Rich and delicious - Kuala Kangsar’s traditional kampung food

A dinner of (clockwise from centre) Sup Ekor, Ikan Bakar, Mixed Vegetables, Ulam, and Ayam Masak Merah in Kuala Kangsar.
A dinner of (clockwise from centre) Sup Ekor, Ikan Bakar, Mixed Vegetables, Ulam, and Ayam Masak Merah in Kuala Kangsar.PHOTOS: MING TEOH

PERAK (THE STAR/ASIA NEWS NETWORK) - It is no secret that Malaysians love to eat. It was therefore not a surprise that food was a big part in this media familiarisation trip to Kuala Kangsar, organised by Tourism Malaysia and Destination Perak.

At Perak's royal town, we had the opportunity to taste dishes synonymous with Kuala Kangsar, made the local way, as well as traditional kampung food.

We lunched at Teratak Warisan Kampung, a restaurant that serves traditional Malay kampung food. An array of dishes unique to the area was served, to be eaten with rice. Among them was Gulai Ikan Masak Tempoyak (fish cooked in spicy fermented durian sauce), a yellowish curry-like gravy. If you are a durian lover, you may like it. The dish does not have much of the pungent smell and taste of fresh durians though.

Run by husband-and-wife team Saidi Othman and Zaliah Ibrahim, the restaurant also serves Gulai Siput Sedut Campur Pucuk Paku, a dish of snails and edible ferns cooked in a spicy, creamy gravy. I admit I was hesitant to try this one.

If you are not so adventurous with food, fear not. There are also dishes such as Rendang Ayam (chicken cooked in a thick, spicy paste) and Rendang Udang (prawns cooked in a thick, spicy paste) to suit more conservative palates.

As in most traditional kampung meals, ulam – a traditional salad of raw vegetables served with sambal belacan – was also provided.


Teratak Warisan Kampung restaurant serves authentic, traditional, kampung-style Malay food.


Some of the lunchtime dishes served at the restaurant.

Other dishes the restaurant serves include: Pajeri Terung (eggplant in a spicy sauce); Gulai Lemak Labu (pumpkin curry); Gulai Kemahang (a kind of leafy vegetable curry); Ikan Pari Bakar (grilled stingray); Gulai Ikan Pindang Daun Seniar (fish wrapped in a type of leaf and cooked in curry); Kebebe (a snack made of mashed plant parts, seasoning and spices – usually eaten after meals); and Betik Muda Masak Air (young papaya in clear soup). It also has Nasi Lemuni (rice cooked with lemuni herbs).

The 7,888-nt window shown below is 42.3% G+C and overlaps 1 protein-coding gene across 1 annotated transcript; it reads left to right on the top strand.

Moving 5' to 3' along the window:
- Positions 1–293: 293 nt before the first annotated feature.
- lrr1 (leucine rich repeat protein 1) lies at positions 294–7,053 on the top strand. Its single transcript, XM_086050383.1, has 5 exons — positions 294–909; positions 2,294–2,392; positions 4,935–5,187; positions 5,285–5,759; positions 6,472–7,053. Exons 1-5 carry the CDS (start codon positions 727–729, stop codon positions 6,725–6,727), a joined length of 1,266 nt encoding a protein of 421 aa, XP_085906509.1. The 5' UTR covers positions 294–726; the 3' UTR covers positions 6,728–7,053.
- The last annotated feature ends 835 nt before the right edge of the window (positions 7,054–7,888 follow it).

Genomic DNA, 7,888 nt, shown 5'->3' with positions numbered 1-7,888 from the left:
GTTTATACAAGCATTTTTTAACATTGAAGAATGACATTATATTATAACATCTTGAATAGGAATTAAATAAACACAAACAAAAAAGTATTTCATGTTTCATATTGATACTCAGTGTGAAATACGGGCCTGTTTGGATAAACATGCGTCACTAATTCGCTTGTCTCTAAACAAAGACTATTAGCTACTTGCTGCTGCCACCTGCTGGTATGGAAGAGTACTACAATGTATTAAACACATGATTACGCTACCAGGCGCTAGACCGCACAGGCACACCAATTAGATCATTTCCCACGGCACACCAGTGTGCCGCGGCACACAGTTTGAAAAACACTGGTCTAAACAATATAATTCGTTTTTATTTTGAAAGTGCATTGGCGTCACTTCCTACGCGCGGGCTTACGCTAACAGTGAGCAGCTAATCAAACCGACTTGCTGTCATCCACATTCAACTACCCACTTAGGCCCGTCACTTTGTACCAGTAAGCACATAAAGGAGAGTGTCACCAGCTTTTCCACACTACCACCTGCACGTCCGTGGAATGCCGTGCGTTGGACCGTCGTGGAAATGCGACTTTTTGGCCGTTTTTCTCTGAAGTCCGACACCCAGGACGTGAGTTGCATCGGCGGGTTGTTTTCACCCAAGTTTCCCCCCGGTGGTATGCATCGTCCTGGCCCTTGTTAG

Although it is not uncommon for locals to eat with their hands (and many of the participants in our group did), I went with the less adventurous fork-and-spoon option. We washed the food down with refreshing concoctions of Sirap Limau (rose-lime drink), Sirap Selasih (rose-basil seed drink), calamansi or orange juice.


Laksa Pak Ngah comprises rice noodles in a clear soup with lots of grated vegetables and chillies.


Laksa Pokok Limau comes with a fried egg.

If you are feeling peckish between meals, there is also street food that you can try during teatime. We had the opportunity to sample local desserts such as Cendol and Ais Kacang, as well as Pasembur (rojak) and two different types of laksa at the food stalls near Jeti Dataran Sungei Perak Indah Kuala Kangsar and elsewhere in town.

Laksa Pak Ngah, served from a food truck, is very different from the regular asam laksa or curry laksa. It consists of rice noodles cooked in a clear soup with lots of grated vegetables and red chillies. Laksa Pokok Limau, offered by a stall with a lime tree at the entrance, is similar to asam laksa, but is served with a crispy fried egg.


Cendol (and other refreshing desserts) can be found near the jetty in Kuala Kangsar.


Nasi Ganja, from Ipoh, is apparently addictive. It does not contain any ganja though.

We also had the opportunity to sample Nasi Ganja, packed all the way from Ipoh. It is like Nasi Kandar, but is known as Nasi Ganja to the locals because they say it is addictive - once you have tried it, you would want more.

At dinnertime, the locals proved that they really know how to feast. Elaborate local barbecue dishes such as Ikan Bakar (grilled fish) and Kambing Bakar (roast lamb) were prepared, as well as other local fare such as Sup Ekor (oxtail soup).


Preparing the ingredients for Pucuk Paku Masak Rendang in Kampung Labu Kubong.

If you love to eat outdoors, you would enjoy a visit to Kampung Labu Kubong, which is less than 20km north of Kuala Kangsar.

Imagine sitting on a mat spread out on a grassy slope in front of a padi field, tucking into traditional kampung dishes. Eating under the sky or shady trees always seems to make food taste better. But what is even more special is that we got to forage for some of the vegetables, such as paku pakis (ferns), learn how to prepare the ingredients and, finally, cook the dishes.

In that outdoor setting, we savoured these dishes: Sayur Kemahang Masak Lemak (vegetables cooked in a creamy, spicy gravy); Gulai Patin Masak Tempoyak (patin fish cooked in spicy fermented durian sauce); Pucuk Paku Masak Rendang (edible fern cooked in dry spices); one of my favourites – Ikan Pekasam Goreng (freshwater fish fermented in salt, toasted rice grains; Asam Keping, stir-fried with chillies and onions); and Sambal Kelapa (coconut cooked in dry spices).


An array of traditional kampung dishes made in Kampung Labu Kubong.